Max and I, along with our wives and Dana and Mallory, came down to The Mitten early the next afternoon. Together we deep cleaned the upstairs taproom, touched up paint and carefully arranged the tables in advance of the Saturday crowds. The “reserved” signs we placed on them out confused many of our guests because we do not nor have we ever taken reservations. But it was the only way to make it work. The tables had to be 100 percent available if and when the party arrived, and that means keeping them empty well in advance. Once a guest sits, we can’t ask them to move. Not even for Oprah.
As the afternoon wore on and the taproom began to fill, I felt the pain as dozens of standing customers eyeballed the empty tables. I wondered if we had made a mistake. After all, we didn’t even know who was actually coming. Were we being unfair to our customers and staff by not seating other guests there? Would they understand if they knew what was at stake? The worst part was, we couldn’t explain the reason to anyone: if it came true, it would cause a scene and if it didn’t, we’d look foolish. As 5 p.m. came, the producer messaged to say that they were running behind, and 6 p.m. was a more realistic time of arrival. I groaned. If Oprah didn’t show up now, we were really in trouble. The tables had sat empty for nearly three hours and I was painfully aware of just how many customers were packed into the lobby below, waiting to be seated. This was a big opportunity, but we were still very much a small business.
But at 5:45, the producer wrote to say they were on the way, and the guest of honor was with them. O was in tow. I hurriedly informed the staff what was about to happen, and Max and I walked down the back steps to wait for our guests. As the cast members from the discussion panel trickled in, a conspicuous black SUV pulled into our alley, and Oprah and her two bodyguards stepped out. “Hi Oprah,” I said, dimly aware of the absurdity of that statement. “Welcome to The Mitten,” Max said. “I hope you’re hungry.” Oprah laughed and said she was starving since she hadn’t eaten anything — “not even an egg” — in anticipation of our pizza, which she had heard so much about. She saved all of her Weight Watchers points for us.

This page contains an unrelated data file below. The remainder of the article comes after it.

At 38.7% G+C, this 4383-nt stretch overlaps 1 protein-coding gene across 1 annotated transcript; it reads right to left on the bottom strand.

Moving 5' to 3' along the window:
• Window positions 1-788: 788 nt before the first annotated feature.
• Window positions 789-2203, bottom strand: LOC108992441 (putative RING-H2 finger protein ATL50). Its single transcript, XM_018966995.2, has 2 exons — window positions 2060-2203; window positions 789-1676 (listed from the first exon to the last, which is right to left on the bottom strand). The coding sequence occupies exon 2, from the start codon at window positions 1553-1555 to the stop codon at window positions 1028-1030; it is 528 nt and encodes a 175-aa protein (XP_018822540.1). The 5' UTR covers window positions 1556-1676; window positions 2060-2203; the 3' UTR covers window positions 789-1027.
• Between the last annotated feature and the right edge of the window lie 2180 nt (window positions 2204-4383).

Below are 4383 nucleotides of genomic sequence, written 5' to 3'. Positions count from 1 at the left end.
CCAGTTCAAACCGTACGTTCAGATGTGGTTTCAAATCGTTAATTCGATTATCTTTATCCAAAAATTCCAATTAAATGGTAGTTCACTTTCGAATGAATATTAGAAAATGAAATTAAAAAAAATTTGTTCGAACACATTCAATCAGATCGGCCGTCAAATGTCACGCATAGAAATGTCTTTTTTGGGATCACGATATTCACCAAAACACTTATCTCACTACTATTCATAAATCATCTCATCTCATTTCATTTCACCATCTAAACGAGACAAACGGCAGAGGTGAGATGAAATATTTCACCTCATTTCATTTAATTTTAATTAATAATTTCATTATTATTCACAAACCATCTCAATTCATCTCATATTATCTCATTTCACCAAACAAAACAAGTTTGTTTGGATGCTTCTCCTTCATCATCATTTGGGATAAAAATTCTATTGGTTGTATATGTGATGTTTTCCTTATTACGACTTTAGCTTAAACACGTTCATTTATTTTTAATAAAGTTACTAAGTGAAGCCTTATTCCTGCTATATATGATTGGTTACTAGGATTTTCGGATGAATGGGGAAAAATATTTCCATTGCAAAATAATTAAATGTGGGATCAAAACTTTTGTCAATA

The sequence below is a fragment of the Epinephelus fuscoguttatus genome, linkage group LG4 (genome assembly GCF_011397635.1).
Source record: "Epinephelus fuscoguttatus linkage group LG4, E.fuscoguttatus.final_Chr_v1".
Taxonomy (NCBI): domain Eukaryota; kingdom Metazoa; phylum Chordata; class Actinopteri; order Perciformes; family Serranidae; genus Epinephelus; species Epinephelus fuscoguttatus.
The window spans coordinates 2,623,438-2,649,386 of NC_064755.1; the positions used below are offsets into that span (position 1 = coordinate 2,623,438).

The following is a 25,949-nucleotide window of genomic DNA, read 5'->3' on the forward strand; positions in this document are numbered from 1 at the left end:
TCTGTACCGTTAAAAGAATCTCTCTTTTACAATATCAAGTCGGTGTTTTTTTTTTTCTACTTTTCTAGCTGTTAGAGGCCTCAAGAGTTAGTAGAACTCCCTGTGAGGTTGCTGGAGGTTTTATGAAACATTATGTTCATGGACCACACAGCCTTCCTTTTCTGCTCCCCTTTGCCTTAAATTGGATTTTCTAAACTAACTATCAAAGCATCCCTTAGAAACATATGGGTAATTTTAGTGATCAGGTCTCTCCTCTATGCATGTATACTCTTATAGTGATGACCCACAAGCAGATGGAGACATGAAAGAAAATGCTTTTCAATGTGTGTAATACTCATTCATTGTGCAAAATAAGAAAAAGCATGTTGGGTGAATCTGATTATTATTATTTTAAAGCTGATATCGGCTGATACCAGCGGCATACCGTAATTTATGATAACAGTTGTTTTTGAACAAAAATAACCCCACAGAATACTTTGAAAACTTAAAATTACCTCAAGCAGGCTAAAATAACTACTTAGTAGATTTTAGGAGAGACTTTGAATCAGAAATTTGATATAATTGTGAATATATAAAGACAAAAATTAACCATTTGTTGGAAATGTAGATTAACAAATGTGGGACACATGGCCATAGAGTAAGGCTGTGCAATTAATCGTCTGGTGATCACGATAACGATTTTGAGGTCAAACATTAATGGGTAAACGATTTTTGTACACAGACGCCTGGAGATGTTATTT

As Max and I walked into the taproom with the entourage, the guests stopped eating and stared. A customer locked eyes with me and mouthed “Is that…?” I nodded yes. Shannon took one look at Oprah and started crying out of pure happiness. We sat down with the CBS crew and raised a glass to the occasion: Seven die-hard Republicans were breaking bread with seven liberal Democrats and one of the most recognized women in the world. It was unequivocal. Max and I took a minute to enjoy the fact that this group was gathering in a place we made, on tables we built, toasting with beers we created. Not bad for two guys who were brewing in their garage not that long before.
News of her appearance spread quickly on social media and news crews began to gather outside, but we didn’t let them in. We didn’t want to create a spectacle; CBS had obviously chosen us for a reason and we had a hunch it was at least partly due to our small neighborhood ambiance. We decided this would be best remembered as a shared experience, one marked by its intimacy. We didn’t need to exploit it; word was going to get out no matter what we did. And it was the right call. Oprah was relaxed and worked the room, stopping to shake hands or hug every guest. She told us how much she enjoyed the beer and pizza and happily posed for pictures. Before we knew it, it was over and the CBS crew was loaded up and headed for their hotels. Though it all happened so fast and came about so unexpectedly, the effects of her visit have been longlasting. People ask to sit in the “Oprah seat” weekly, and I’m asked about the experience in nearly every interview I do.
Through the years, we’ve been fortunate to host many other famous guests, and I believe wholeheartedly it’s because of our track record as a strong and generous business. The CBS producer later told me he chose us for our outstanding reputation in the community, which was likely bolstered by our giving. The pace of entrepreneurship often prevents us from taking stock of our accomplishments, but once in a while something incredible happens and shows us we’re on the right track. I have a feeling Oprah will be hard to top.